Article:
Saturday, October 27, 2007

Open Legislative Seats

Let me know if I miss anything.

I've included seats that aren't really open seats since their current holders will be replace under "resign to run" laws before Nov. 2008. I've included those seats, since the incumbents will likely be weaker than other incumbents who have previously faced the voters. These seats are marked with an asterisk

LD25 (Arzberger)
LD30* (Bee)

LD2* Chabin
LD5* (Konopnicki) - Probable
LD9* (Stump) - Running for Corp. Comm.
LD12 (Nelson)
LD18* (Anderson)? - Assuming he's running in CD5.
LD18* (Pearce)
LD20* (Robson) - Running for Corp. Comm.
LD22 (Farnsworth) - Might be open early if he is running for AG.
LD25 (Alvarez) - Running for Senate
LD25 (Burns) - Running for Senate
LD26 (Hershberger)
LD29 (Lopez)
LD30* (McClure) - Running for Corp. Comm.
LD30 (Paton) - Running for Senate

Judging solely by the makeup of these districts, it looks like the important races are in LDs 12, 20, 25, 26, and 30. The other seats look none too likely to switch parties, open seat or no.


Espo said...

Pesquiera isn't going to give up that senate seat, mostly because it seems Pete will lose to Al Melvin in that primary.

As for Kirkpatrick, her seat has been replaced and the major Democrats have agreed not to primary Chabin.

30 is a really competitive district but no one seems to want to fight there.

Alton Brooks Parker said...

Thanks. The post is corrected now.

Espo said...

And i forgot to mention, it looks like both Alvarez and Burns are stepping down to run for Arzberger's seat.

Have I told you that you are a god?

Alton Brooks Parker said...

That sounds fun. I'll change that, too.

No, you haven't. Proceed.

Alton Brooks Parker said...
This comment has been removed by the author.
Alton Brooks Parker said...

I just looked it up and Alvarez has beat Burns in every previous House election.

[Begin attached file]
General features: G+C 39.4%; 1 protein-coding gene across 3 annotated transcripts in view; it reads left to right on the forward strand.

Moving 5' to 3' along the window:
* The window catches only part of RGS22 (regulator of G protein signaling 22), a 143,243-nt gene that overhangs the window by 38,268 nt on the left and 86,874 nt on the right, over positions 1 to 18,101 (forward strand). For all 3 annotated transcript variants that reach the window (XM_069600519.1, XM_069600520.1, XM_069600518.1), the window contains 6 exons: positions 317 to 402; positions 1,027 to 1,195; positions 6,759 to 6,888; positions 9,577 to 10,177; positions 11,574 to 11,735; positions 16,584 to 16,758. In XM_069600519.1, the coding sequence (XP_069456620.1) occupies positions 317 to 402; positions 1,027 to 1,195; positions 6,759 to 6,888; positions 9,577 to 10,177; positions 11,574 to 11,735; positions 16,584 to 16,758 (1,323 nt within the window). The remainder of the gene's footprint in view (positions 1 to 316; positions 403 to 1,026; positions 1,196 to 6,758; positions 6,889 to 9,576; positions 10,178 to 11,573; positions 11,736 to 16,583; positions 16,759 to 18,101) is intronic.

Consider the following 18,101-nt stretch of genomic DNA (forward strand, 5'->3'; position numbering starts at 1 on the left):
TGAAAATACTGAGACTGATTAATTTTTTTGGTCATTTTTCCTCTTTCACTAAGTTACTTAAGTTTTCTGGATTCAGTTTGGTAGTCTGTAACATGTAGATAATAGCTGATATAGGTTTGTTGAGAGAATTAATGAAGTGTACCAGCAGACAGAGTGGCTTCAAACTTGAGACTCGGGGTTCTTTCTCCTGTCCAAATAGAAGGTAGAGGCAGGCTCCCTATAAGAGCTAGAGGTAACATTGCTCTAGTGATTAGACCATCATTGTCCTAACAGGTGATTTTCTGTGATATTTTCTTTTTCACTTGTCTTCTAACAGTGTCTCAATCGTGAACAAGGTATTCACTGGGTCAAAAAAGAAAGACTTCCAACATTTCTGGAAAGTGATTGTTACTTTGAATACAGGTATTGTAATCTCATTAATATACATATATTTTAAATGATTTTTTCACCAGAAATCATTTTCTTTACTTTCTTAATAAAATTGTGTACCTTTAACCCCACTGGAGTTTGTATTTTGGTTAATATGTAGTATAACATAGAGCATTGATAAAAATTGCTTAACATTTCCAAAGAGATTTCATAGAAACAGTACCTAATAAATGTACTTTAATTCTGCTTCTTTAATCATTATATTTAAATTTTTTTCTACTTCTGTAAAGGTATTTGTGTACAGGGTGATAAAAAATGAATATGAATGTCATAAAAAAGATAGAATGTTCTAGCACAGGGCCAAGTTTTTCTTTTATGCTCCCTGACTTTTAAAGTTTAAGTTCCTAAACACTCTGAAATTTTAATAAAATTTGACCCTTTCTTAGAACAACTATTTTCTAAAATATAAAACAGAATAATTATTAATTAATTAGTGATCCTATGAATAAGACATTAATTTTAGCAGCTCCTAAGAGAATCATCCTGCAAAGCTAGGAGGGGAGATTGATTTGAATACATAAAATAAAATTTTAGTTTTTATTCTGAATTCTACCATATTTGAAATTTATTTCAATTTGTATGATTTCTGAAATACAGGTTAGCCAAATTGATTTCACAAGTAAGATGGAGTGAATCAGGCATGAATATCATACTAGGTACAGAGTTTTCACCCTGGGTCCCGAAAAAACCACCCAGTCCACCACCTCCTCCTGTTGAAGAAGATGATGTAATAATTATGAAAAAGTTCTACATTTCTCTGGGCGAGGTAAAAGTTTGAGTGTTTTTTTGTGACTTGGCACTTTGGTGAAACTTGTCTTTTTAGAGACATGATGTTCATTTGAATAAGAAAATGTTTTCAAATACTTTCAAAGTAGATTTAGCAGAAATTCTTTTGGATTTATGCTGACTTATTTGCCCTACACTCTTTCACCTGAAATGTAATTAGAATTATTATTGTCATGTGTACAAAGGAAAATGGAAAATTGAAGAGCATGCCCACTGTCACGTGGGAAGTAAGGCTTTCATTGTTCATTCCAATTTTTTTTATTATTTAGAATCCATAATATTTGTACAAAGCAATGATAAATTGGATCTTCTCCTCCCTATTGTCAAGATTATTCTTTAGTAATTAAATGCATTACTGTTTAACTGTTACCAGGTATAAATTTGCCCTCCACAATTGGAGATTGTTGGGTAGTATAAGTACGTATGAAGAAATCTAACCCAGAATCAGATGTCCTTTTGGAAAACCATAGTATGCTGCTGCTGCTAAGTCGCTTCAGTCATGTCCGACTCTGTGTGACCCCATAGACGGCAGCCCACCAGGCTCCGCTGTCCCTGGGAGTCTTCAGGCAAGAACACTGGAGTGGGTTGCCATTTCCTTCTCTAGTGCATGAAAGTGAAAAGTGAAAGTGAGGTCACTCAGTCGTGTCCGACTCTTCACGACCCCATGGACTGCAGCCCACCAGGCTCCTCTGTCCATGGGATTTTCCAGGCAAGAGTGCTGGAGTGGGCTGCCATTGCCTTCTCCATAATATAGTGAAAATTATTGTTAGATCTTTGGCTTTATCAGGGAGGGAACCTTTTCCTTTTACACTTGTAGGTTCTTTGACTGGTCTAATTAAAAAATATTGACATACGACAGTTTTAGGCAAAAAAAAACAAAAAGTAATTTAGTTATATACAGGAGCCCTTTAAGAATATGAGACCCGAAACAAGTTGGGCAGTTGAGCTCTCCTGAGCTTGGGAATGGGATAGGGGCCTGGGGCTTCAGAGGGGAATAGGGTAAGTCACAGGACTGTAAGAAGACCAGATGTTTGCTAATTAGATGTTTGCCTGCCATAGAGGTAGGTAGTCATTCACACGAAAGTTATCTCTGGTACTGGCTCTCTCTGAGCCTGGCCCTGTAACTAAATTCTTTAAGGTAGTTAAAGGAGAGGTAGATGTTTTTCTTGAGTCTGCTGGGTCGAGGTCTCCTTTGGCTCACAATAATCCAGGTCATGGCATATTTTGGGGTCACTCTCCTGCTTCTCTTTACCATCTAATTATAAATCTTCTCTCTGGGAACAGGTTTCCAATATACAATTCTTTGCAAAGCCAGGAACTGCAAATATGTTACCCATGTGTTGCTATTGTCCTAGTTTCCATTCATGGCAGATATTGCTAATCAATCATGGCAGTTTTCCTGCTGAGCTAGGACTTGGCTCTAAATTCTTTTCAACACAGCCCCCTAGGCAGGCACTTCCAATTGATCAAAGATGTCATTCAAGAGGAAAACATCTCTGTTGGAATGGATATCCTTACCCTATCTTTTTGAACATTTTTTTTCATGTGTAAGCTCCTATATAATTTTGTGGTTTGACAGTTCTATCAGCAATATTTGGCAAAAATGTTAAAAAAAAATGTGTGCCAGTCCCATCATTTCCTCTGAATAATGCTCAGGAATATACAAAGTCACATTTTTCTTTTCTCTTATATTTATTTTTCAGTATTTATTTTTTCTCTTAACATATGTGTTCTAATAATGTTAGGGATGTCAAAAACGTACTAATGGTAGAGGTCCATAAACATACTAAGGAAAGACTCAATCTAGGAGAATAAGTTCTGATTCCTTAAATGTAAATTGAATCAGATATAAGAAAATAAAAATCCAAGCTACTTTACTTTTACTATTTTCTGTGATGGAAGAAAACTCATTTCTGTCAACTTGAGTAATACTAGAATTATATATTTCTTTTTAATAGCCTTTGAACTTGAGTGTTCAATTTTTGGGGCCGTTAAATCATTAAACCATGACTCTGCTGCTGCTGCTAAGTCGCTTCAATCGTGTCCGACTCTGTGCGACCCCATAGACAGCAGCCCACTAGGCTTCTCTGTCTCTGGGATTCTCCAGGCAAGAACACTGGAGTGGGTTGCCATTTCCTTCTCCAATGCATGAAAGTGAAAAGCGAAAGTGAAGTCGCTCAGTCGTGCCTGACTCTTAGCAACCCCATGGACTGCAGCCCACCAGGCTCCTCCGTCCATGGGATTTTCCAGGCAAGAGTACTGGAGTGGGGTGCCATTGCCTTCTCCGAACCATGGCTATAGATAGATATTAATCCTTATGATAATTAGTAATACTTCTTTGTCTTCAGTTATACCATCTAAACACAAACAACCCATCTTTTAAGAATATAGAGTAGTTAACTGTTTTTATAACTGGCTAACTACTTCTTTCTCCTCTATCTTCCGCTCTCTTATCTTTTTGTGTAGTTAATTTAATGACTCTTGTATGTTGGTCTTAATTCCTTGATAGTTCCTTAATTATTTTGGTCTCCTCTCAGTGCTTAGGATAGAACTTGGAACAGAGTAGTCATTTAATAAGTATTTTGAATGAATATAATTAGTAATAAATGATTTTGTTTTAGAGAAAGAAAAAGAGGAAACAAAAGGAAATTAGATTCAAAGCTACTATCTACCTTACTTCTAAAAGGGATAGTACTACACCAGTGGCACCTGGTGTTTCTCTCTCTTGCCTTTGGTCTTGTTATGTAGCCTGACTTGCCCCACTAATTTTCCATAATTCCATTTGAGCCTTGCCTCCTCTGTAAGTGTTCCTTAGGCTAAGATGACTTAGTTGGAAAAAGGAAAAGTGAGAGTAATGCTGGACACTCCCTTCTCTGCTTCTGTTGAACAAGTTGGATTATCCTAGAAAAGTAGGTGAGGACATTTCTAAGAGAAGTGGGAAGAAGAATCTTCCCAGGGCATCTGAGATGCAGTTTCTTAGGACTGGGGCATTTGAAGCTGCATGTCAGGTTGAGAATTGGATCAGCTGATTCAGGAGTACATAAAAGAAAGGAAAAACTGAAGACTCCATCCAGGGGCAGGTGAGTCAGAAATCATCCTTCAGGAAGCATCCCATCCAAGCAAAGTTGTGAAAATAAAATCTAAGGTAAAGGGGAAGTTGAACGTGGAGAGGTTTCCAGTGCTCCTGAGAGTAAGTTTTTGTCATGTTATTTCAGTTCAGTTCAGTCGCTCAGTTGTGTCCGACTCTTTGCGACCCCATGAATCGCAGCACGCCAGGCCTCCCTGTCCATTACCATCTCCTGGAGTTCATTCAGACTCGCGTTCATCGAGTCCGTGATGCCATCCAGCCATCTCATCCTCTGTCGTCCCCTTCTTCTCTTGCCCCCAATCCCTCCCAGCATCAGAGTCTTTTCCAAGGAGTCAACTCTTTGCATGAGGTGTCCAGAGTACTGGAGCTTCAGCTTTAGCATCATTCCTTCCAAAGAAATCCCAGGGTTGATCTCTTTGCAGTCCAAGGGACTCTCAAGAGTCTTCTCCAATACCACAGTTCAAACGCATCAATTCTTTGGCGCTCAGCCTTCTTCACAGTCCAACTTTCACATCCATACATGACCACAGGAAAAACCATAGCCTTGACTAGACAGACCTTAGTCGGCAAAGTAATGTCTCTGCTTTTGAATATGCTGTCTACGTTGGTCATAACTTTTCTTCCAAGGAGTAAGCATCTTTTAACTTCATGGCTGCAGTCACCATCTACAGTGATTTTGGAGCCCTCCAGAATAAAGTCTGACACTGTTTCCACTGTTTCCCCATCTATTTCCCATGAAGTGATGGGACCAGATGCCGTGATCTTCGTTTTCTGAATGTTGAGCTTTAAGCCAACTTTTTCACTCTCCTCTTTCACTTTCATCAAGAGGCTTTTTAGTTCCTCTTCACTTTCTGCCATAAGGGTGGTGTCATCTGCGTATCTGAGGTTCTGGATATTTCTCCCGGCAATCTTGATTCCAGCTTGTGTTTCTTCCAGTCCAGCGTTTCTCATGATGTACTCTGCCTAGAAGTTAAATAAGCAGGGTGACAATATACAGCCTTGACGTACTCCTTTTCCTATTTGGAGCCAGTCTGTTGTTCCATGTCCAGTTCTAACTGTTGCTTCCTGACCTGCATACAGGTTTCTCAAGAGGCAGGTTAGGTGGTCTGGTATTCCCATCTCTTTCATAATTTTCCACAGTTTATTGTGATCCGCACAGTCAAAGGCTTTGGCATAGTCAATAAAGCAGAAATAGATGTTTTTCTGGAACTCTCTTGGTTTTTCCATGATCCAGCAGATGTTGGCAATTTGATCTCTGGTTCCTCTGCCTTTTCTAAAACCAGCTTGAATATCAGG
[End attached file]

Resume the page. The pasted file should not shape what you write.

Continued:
In 2006 it was 21,476 (27.1%) to 19,302 (24.4%).

In 2004 it was 25,599 (27.0%) to 25,121 (26.5%).

In 2002 it was 16,738 (28.3%) to 14,362 (24.8%).

It's interesting to note that the Prez year was much closer than the midterm years.

I also went back and compiled the total Dem and GOP vote in the House elections.

In 2006 it was Dems 39,994 (50.5%) to GOP 37,800 (47.8%).

In 2004 it was 48,160 (50.8%) to 46,558 (49.2%).

In 2002 it was 30,523 (52.8%) to 27,296 (47.2%).

That's a similar looking trend. The difference between the 2004 and 2006 elections appears to be the presence of Independent Bill Dore, who pulled down 1.7% in '06. Since the Dem percentages are pretty much the same and the GOP percentages show significant change, I'd say Dore pulled almost entirely from the GOP. Maybe that would be an obvious conclusion if I knew who the hell Bill Dore is.

Alton Brooks Parker said...

If I'd taken the ten seconds necessary to Google Bill Dore before posting my last comment, I would have learned that he is a Minuteman.

Espo said...

You are god.

Yeah, and it looks like we'll have two strong D candidates (We can talk who in a more private environment) to take the house seats getting vacated.

I think this is the election that we finally knock of burns.